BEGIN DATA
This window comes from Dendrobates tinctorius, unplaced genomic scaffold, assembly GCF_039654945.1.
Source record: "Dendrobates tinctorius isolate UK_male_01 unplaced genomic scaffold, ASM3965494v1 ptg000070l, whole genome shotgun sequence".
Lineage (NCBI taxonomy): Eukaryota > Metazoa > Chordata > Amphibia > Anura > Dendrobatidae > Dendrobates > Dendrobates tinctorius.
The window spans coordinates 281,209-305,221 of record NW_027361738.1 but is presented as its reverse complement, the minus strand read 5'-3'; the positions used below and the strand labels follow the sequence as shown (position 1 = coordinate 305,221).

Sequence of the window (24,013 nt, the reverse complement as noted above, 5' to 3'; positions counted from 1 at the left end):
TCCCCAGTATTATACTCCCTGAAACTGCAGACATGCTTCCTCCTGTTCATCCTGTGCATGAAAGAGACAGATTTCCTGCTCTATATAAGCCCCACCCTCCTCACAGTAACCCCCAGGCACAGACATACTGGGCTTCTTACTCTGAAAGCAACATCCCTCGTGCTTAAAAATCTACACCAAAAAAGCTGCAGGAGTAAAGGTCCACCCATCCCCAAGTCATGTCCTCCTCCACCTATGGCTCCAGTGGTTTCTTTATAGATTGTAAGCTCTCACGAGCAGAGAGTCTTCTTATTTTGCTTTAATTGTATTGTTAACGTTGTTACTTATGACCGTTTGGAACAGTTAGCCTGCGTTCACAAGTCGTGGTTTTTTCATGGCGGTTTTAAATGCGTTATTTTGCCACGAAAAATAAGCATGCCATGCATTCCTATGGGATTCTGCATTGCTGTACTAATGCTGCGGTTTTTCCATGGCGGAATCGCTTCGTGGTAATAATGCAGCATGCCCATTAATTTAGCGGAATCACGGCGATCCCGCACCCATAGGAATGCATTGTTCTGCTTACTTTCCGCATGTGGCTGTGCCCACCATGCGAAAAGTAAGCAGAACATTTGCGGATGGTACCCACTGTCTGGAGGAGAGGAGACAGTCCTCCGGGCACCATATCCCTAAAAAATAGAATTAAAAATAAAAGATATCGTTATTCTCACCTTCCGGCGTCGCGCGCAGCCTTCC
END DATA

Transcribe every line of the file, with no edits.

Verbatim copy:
This window comes from Dendrobates tinctorius, unplaced genomic scaffold, assembly GCF_039654945.1.
Source record: "Dendrobates tinctorius isolate UK_male_01 unplaced genomic scaffold, ASM3965494v1 ptg000070l, whole genome shotgun sequence".
Lineage (NCBI taxonomy): Eukaryota > Metazoa > Chordata > Amphibia > Anura > Dendrobatidae > Dendrobates > Dendrobates tinctorius.
The window spans coordinates 281,209-305,221 of record NW_027361738.1 but is presented as its reverse complement, the minus strand read 5'-3'; the positions used below and the strand labels follow the sequence as shown (position 1 = coordinate 305,221).

Sequence of the window (24,013 nt, the reverse complement as noted above, 5' to 3'; positions counted from 1 at the left end):
TCCCCAGTATTATACTCCCTGAAACTGCAGACATGCTTCCTCCTGTTCATCCTGTGCATGAAAGAGACAGATTTCCTGCTCTATATAAGCCCCACCCTCCTCACAGTAACCCCCAGGCACAGACATACTGGGCTTCTTACTCTGAAAGCAACATCCCTCGTGCTTAAAAATCTACACCAAAAAAGCTGCAGGAGTAAAGGTCCACCCATCCCCAAGTCATGTCCTCCTCCACCTATGGCTCCAGTGGTTTCTTTATAGATTGTAAGCTCTCACGAGCAGAGAGTCTTCTTATTTTGCTTTAATTGTATTGTTAACGTTGTTACTTATGACCGTTTGGAACAGTTAGCCTGCGTTCACAAGTCGTGGTTTTTTCATGGCGGTTTTAAATGCGTTATTTTGCCACGAAAAATAAGCATGCCATGCATTCCTATGGGATTCTGCATTGCTGTACTAATGCTGCGGTTTTTCCATGGCGGAATCGCTTCGTGGTAATAATGCAGCATGCCCATTAATTTAGCGGAATCACGGCGATCCCGCACCCATAGGAATGCATTGTTCTGCTTACTTTCCGCATGTGGCTGTGCCCACCATGCGAAAAGTAAGCAGAACATTTGCGGATGGTACCCACTGTCTGGAGGAGAGGAGACAGTCCTCCGGGCACCATATCCCTAAAAAATAGAATTAAAAATAAAAGATATCGTTATTCTCACCTTCCGGCGTCGCGCGCAGCCTTCC